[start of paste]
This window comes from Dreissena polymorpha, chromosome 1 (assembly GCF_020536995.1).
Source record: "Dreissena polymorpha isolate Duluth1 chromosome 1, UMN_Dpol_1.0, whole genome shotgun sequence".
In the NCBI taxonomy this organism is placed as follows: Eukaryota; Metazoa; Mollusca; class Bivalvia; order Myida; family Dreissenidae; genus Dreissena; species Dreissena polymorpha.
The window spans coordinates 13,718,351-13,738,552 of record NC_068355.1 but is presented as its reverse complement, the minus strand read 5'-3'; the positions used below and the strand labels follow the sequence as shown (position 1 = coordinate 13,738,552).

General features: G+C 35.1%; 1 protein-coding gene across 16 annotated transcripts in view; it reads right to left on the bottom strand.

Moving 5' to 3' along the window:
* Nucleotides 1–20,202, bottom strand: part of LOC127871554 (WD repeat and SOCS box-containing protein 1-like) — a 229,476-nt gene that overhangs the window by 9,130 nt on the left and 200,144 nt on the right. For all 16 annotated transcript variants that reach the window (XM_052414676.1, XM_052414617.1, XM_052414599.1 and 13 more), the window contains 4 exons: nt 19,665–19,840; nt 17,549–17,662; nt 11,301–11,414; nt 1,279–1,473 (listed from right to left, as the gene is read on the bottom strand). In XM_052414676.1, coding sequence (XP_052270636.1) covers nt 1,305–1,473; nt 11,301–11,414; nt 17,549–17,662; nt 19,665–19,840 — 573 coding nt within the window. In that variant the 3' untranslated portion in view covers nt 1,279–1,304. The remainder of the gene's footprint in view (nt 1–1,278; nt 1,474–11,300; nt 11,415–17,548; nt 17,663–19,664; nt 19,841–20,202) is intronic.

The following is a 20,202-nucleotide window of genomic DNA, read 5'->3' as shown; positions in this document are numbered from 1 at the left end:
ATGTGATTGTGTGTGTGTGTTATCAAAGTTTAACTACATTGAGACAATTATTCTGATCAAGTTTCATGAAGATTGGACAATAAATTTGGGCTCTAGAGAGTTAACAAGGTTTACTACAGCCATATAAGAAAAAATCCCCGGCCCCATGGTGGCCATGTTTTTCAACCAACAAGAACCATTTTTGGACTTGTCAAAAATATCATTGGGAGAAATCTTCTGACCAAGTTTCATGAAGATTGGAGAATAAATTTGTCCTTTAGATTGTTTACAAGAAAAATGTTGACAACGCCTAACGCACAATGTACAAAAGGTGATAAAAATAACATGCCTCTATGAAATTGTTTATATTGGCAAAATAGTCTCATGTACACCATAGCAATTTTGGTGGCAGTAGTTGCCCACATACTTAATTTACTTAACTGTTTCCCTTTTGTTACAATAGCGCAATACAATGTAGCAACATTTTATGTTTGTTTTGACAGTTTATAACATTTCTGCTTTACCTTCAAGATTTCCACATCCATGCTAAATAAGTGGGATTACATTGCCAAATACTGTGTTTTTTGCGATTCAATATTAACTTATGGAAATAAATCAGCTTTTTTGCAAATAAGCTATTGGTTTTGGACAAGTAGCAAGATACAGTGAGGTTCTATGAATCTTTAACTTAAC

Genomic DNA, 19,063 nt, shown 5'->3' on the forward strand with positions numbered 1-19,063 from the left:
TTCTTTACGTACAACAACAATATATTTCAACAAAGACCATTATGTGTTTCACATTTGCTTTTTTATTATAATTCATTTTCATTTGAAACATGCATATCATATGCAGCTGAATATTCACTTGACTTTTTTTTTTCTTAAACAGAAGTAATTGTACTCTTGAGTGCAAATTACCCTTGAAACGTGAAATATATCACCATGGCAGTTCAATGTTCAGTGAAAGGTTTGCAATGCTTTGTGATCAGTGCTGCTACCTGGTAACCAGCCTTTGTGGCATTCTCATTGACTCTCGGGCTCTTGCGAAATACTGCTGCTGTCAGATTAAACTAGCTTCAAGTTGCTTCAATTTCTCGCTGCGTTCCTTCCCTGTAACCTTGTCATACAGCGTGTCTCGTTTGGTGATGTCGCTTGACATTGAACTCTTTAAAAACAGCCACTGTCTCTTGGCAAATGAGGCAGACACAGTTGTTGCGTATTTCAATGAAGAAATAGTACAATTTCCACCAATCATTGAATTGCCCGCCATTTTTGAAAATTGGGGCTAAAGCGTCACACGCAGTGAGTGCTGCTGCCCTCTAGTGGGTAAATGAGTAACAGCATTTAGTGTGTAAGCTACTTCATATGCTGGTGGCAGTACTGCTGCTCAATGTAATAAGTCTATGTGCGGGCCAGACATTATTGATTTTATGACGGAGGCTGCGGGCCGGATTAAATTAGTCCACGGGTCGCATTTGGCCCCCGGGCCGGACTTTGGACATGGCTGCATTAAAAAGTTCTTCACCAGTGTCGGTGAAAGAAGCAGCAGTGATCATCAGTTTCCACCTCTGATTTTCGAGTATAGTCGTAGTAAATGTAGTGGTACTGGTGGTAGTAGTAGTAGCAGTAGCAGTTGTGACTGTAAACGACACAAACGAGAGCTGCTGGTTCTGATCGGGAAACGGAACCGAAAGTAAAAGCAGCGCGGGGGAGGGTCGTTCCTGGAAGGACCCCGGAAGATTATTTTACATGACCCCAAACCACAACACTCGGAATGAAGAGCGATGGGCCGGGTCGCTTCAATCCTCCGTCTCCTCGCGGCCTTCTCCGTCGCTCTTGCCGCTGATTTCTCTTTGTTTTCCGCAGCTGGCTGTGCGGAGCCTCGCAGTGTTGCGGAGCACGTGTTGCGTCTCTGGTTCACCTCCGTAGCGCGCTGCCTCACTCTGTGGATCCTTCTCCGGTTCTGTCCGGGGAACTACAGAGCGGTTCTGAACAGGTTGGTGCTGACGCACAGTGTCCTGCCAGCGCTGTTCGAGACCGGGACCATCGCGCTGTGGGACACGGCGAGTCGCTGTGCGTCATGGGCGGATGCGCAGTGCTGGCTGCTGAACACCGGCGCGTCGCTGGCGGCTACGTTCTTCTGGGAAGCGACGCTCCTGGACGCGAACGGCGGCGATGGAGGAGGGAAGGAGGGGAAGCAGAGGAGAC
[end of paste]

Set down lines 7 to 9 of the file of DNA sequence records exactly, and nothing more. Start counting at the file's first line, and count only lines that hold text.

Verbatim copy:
* Nucleotides 1–20,202, bottom strand: part of LOC127871554 (WD repeat and SOCS box-containing protein 1-like) — a 229,476-nt gene that overhangs the window by 9,130 nt on the left and 200,144 nt on the right. For all 16 annotated transcript variants that reach the window (XM_052414676.1, XM_052414617.1, XM_052414599.1 and 13 more), the window contains 4 exons: nt 19,665–19,840; nt 17,549–17,662; nt 11,301–11,414; nt 1,279–1,473 (listed from right to left, as the gene is read on the bottom strand). In XM_052414676.1, coding sequence (XP_052270636.1) covers nt 1,305–1,473; nt 11,301–11,414; nt 17,549–17,662; nt 19,665–19,840 — 573 coding nt within the window. In that variant the 3' untranslated portion in view covers nt 1,279–1,304. The remainder of the gene's footprint in view (nt 1–1,278; nt 1,474–11,300; nt 11,415–17,548; nt 17,663–19,664; nt 19,841–20,202) is intronic.

The following is a 20,202-nucleotide window of genomic DNA, read 5'->3' as shown; positions in this document are numbered from 1 at the left end:
ATGTGATTGTGTGTGTGTGTTATCAAAGTTTAACTACATTGAGACAATTATTCTGATCAAGTTTCATGAAGATTGGACAATAAATTTGGGCTCTAGAGAGTTAACAAGGTTTACTACAGCCATATAAGAAAAAATCCCCGGCCCCATGGTGGCCATGTTTTTCAACCAACAAGAACCATTTTTGGACTTGTCAAAAATATCATTGGGAGAAATCTTCTGACCAAGTTTCATGAAGATTGGAGAATAAATTTGTCCTTTAGATTGTTTACAAGAAAAATGTTGACAACGCCTAACGCACAATGTACAAAAGGTGATAAAAATAACATGCCTCTATGAAATTGTTTATATTGGCAAAATAGTCTCATGTACACCATAGCAATTTTGGTGGCAGTAGTTGCCCACATACTTAATTTACTTAACTGTTTCCCTTTTGTTACAATAGCGCAATACAATGTAGCAACATTTTATGTTTGTTTTGACAGTTTATAACATTTCTGCTTTACCTTCAAGATTTCCACATCCATGCTAAATAAGTGGGATTACATTGCCAAATACTGTGTTTTTTGCGATTCAATATTAACTTATGGAAATAAATCAGCTTTTTTGCAAATAAGCTATTGGTTTTGGACAAGTAGCAAGATACAGTGAGGTTCTATGAATCTTTAACTTAAC